It’s one of my favorite posts, one I’ve referred back to many times and linked to more than once. I suppose one reason it resonates so strongly with me, aside from the infinite wisdom and good taste he demonstrates in quoting yours truly, is the way he captures the vulnerability we all experience as cyclists, and turns it into a positive — that the things that make us vulnerable are the same things that provide such a unique experience of our city, and our world. An experience that cannot be shared from behind the wheel of a car.
I suppose that’s one of the many reasons it bothers me to see a cyclist wearing headphones. Aside from the added, unnecessary risk of being unable to hear the sounds that could the rider’s life, I don’t understand the needless disconnection from the sounds around them.
And as much as I love music, I can’t understand why anyone would choose even the most vivid and vibrant playlist, rather than experience the world in which they live.
But that’s just me, I guess.
What started me thinking about Timur’s post was reading about this.
The author, Brayj, is someone I’ve never met. Yet, like many others in the local biking blogoshpere, someone I feel like I know in some ethereal cyber way. He tends to comment more than he posts himself; when I see his screen name in the comment section, I always make a point of reading it — he has a skill for cutting to the heart of a matter, in a way that often brings a smile, if not outright laughter.
And this world could use a little more levity.
Having been there myself, I would guess he keeps turning this incident over in his mind, analyzing the steps that brought him there — from a crippled bike that prevented any attempt at escape, to being alone at a late hour in a dodgy neighborhood.
Of course, it’s easy to second guess. But avoiding such situations would require a degree of omniscience the gods have not seen fit to bless us mortals with. In this world, even the most innocent action or seemingly benign decision can lead to unexpected consequences. And the worst things can happen in the best neighborhoods, any time of day.
In my case, it happened when I was in my 20s, working on the edge of a minority neighborhood in the deep south, at a time and place when races seldom mixed. As I entered the store one night, I struck up a conversation with a couple of young men who were coming in, laughing and joking with them — even holding the door open for them. Right up to the point that they pulled out a couple of very large guns and demanded all the money in the store.
Suddenly, they didn’t seem so friendly anymore. Especially when they started arguing back and forth about whether or not to shoot me. One of them — the one holding the large Glock to the back of my head — wanted to know what it felt like to “kill a white guy.” The other one, who I instantly took a liking to, just wanted to take the money and run.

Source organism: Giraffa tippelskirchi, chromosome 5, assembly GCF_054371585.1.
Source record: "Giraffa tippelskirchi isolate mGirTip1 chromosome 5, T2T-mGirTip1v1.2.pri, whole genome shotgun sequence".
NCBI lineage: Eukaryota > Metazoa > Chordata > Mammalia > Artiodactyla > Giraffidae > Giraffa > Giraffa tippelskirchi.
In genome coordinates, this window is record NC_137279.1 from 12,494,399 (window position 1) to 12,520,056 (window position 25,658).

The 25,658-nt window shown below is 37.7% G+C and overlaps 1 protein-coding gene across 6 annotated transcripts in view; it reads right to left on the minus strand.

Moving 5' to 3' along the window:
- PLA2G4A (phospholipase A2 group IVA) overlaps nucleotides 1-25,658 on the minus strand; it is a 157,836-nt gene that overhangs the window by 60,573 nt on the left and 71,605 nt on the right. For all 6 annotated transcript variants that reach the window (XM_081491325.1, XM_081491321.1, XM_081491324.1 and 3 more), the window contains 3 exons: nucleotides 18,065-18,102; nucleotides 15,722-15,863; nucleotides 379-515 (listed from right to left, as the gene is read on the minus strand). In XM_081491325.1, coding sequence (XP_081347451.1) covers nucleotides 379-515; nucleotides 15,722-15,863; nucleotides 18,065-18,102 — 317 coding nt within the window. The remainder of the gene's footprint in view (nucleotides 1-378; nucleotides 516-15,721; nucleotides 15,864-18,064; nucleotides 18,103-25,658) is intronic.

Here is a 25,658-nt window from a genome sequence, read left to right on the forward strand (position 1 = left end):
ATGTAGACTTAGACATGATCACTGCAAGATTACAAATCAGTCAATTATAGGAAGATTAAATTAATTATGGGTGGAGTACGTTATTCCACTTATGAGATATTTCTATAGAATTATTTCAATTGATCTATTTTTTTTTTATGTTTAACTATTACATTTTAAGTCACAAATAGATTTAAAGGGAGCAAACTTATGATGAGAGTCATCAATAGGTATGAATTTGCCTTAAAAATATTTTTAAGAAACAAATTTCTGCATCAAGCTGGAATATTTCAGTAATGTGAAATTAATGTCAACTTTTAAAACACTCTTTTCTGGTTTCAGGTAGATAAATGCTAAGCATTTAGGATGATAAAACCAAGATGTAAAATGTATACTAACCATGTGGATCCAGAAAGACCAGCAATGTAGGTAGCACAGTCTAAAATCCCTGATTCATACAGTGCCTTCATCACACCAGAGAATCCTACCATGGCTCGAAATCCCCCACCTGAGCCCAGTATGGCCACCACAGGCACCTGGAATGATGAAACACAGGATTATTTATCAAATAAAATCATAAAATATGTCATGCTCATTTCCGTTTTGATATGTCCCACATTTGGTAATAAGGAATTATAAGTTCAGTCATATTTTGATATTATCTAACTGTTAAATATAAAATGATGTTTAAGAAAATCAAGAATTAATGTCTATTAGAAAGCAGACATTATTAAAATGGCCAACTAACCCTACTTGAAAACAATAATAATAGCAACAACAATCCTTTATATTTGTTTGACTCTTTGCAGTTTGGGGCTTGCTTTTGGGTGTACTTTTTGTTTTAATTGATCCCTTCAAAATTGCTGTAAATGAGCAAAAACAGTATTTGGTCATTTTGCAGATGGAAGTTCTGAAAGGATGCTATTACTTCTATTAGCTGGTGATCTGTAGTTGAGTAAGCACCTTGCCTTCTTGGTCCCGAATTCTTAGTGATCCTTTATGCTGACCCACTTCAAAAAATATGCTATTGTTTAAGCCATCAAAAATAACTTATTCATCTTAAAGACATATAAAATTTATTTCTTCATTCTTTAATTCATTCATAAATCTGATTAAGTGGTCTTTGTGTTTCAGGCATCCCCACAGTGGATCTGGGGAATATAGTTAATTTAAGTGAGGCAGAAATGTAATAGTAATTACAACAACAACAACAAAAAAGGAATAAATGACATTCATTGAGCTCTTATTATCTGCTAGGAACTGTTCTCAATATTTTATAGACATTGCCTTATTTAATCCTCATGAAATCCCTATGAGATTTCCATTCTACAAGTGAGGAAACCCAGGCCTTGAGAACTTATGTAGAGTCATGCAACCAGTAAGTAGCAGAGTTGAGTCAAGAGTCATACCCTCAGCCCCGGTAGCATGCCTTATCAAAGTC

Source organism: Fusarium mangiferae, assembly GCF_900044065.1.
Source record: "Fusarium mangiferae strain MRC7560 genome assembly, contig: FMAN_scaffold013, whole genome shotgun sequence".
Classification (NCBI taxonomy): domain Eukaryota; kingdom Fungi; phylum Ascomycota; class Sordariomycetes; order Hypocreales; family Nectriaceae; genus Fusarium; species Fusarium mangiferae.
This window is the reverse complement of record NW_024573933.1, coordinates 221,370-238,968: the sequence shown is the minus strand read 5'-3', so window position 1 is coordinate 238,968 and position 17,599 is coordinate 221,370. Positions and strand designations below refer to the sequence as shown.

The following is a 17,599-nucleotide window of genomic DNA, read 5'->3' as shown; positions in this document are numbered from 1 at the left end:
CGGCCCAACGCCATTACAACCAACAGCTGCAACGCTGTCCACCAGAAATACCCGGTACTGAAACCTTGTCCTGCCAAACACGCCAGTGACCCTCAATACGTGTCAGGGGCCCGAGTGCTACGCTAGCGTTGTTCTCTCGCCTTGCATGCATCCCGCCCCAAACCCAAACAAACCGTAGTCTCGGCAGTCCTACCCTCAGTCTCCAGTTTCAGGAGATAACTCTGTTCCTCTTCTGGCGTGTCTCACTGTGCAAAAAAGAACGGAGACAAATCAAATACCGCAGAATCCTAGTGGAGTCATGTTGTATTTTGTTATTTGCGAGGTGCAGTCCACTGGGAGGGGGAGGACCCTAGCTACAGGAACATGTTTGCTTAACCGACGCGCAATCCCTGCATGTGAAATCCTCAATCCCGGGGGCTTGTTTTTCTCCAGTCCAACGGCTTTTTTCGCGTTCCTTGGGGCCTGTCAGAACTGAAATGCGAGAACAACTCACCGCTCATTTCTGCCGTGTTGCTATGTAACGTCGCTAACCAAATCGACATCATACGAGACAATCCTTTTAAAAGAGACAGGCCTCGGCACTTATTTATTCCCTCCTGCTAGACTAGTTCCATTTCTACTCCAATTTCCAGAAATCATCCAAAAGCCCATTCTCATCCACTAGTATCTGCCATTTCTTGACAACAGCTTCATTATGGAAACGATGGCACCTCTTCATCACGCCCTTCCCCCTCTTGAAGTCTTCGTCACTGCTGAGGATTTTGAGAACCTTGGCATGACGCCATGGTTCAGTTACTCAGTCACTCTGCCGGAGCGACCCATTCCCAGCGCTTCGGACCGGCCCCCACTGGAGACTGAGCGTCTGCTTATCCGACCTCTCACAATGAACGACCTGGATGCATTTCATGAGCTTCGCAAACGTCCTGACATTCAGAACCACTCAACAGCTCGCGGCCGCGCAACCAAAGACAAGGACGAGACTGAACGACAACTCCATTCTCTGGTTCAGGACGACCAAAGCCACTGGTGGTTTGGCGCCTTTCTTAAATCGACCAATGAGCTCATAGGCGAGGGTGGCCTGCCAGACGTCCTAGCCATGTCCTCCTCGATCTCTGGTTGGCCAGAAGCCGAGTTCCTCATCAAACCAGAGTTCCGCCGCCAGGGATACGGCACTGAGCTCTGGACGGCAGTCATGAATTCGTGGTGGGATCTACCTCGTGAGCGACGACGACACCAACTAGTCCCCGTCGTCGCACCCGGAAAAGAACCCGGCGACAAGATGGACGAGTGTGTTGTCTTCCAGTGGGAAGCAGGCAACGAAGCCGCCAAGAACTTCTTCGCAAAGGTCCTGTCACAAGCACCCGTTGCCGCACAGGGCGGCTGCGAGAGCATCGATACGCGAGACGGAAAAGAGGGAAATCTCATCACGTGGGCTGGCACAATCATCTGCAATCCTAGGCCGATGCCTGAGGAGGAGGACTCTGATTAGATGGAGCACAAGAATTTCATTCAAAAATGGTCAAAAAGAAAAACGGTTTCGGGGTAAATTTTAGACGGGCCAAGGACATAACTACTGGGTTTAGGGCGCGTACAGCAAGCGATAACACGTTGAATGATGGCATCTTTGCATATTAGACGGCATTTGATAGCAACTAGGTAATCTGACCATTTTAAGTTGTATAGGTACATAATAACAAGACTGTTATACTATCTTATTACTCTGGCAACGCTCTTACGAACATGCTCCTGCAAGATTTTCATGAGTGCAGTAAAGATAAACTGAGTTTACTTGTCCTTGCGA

Since they couldn’t make up their minds, I tried to take control of the situation, in whatever limited way I could. So I handed them my wallet, and said I was just going to walk away without looking back. Then I took a few steps, waiting for that bullet to enter my brain, and wondering what it would feel like to die. But after a few seconds, I heard the sound of footsteps running away behind me, and knew I was going to make it through another day.
As it turned out, I was lucky to meet them at the beginning of their crime spree. A couple nights later, another store was robbed by two men matching the same description; the clerk was pistol-whipped and left with permanent injuries. They were finally caught after a half-dozen increasingly violent robberies, including the final one, in which the clerk — a white guy — was shot for no apparent reason.
I spent a lot of time reexamining the events leading up to that moment from every possible angle, over and over again. And it was very tempting to just pack up and leave, and never allow myself to be that vulnerable again.
But I would have missed out on some of the best experiences of my life. Like hearing a gospel choir in an all-black church, and being invited to join them for the church supper that followed — some of the best food I’ve ever tasted. Or more than once, being the only white face in a blues club owned by the legendary Tabby Thomas. Not to mention some of the best friends I’ve ever had.
So I ended up taking the opposite approach, and allowed myself to experience that vulnerability, in my work and in life, in love and on my bike. To experience life as deeply and fully as possible, wherever that may take me.
Over the years, I’ve paid the price in heartbreak and scars, and had to pick myself back up more than once. But as I’ve also had rare and precious moments of genuine transcendence — experiences that made every bump and bruise along the way more than worthwhile.
Of course, now that I’m married, I try to be more careful. I spend more time evaluating which risks are worth taking, because I have more to lose, and a good woman who expects me to make it back home, in one piece, at the end of the day.
But I will never give up that vulnerability, that willingness to accept the risks and suffer the consequences, in order to have those experiences and that intimate connection with life, and the world around me.
And maybe I’m wrong.
But I have a feeling that once the dust settles, Brayj will make the same choice.
Will lights up the annual Toy Ride. Literally. Los Altos backs off on an effort to illegally ban bikes from a popular cycling route. Our local Bike Snob questions who would pony up for this ride for sale on Craigslist. While our city bike planners struggle to put a workable cycling network together, a nationwide bike net it taking shape. Finally, here’s your chance to be the new Bike Coordinator for the Los Angeles Department of Transportation.